Court Urges Business Transaction Exemption for PIPEDA


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One business wants to buy the assets of another business. Assume that the consent obtained to the collection, use and disclosure of personal information from the customers of the seller did not include consent to disclose personal information on the sale of the assets of the credit union. What to do?

In a recent case, the Ontario Superior Court of Justice granted an order that the seller could disclose all personal information in its possession in order to complete and implement the purchase and sale transaction. The court further ordered that the purchaser was entitled to continue to use the personal information provided to it in a manner identical to the prior use by the seller.

The court made the order pursuant to section 7(3)(c) of the Personal Information Protection and Electronic Documents Act, 2000, c. 5 (“PIPEDA”) which states that disclosure may be made without consent in order to comply with an order.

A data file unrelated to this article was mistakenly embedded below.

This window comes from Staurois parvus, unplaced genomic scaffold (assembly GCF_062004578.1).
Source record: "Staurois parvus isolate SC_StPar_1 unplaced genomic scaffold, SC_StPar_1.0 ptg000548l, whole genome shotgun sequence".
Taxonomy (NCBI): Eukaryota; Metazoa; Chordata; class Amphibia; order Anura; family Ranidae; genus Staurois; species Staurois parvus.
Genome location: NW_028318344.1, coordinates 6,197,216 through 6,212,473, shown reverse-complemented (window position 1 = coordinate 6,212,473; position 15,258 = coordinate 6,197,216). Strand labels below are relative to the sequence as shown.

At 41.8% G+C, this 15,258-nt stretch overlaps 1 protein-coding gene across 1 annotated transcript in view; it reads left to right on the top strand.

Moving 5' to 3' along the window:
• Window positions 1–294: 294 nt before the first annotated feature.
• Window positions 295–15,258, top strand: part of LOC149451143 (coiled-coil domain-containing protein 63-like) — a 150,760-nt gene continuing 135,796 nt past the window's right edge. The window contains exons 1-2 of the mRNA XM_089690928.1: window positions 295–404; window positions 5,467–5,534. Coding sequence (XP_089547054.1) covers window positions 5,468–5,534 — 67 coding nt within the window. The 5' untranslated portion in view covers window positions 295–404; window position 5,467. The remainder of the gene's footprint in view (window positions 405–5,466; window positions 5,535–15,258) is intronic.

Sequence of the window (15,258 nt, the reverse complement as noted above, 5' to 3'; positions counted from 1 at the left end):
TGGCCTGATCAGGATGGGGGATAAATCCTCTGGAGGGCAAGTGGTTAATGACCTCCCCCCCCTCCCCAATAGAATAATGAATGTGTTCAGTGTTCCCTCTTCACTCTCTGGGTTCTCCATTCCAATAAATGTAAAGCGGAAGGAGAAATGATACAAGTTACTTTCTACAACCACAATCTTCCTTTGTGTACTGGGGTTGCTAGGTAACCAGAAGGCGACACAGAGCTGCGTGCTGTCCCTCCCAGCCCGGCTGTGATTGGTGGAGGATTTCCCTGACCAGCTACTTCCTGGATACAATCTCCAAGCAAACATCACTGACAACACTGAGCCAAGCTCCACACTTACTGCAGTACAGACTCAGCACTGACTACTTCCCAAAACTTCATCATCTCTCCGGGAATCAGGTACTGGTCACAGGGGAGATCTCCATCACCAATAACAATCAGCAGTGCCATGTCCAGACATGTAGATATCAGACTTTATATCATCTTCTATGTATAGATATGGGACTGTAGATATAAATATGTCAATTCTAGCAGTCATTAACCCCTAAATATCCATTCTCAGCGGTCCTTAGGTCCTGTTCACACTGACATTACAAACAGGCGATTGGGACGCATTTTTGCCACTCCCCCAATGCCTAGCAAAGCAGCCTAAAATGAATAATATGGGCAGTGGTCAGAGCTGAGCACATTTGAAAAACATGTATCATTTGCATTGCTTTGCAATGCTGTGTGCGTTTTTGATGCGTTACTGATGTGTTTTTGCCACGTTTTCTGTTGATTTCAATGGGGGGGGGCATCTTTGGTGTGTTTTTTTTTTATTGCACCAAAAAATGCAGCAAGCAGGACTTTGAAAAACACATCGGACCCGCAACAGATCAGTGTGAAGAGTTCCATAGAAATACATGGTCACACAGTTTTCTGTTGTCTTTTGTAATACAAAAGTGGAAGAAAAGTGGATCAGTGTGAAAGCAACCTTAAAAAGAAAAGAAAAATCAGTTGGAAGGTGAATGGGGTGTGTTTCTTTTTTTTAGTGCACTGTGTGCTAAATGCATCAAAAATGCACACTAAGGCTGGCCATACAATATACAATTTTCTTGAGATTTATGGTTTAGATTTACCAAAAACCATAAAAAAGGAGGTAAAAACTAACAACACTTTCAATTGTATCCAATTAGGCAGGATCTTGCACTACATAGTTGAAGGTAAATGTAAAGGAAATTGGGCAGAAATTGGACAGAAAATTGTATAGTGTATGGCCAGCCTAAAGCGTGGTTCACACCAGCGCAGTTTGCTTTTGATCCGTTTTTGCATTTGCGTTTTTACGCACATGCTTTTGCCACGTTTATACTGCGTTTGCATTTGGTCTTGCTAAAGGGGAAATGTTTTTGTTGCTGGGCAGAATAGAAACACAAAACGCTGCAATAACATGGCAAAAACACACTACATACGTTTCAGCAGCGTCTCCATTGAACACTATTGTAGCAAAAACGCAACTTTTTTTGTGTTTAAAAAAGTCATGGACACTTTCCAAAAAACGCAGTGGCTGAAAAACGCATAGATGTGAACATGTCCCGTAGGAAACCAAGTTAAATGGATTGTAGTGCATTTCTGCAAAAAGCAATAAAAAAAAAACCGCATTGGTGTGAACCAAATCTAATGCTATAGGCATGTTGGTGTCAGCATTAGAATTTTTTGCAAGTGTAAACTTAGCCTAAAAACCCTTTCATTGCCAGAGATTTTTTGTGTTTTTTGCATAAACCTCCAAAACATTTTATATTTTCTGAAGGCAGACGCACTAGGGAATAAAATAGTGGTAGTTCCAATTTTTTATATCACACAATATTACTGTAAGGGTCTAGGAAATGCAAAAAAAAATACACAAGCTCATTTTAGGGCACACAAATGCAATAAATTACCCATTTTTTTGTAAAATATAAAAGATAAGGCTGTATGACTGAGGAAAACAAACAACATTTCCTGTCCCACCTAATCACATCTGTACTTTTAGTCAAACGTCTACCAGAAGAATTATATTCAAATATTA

Justice P.D. Lauwers stated that he joined in “urging that a route be provided that will permit the disclosure of the necessary personal information in such circumstances as these to avoid wasting the court’s time and the parties’ funds.”

Unlike the Alberta Personal Information Protection Act and the British Columbia Personal Information Protection Act, PIPEDA does not have a scheme to facilitate transfers of personal information in the course of completing the sale of a business.


Published In: Administrative Agency Updates, Business Organization Updates, General Business Updates, Mergers & Acquisitions Updates, Privacy Updates

DISCLAIMER: Because of the generality of this update, the information provided herein may not be applicable in all situations and should not be acted upon without specific legal advice based on particular situations.

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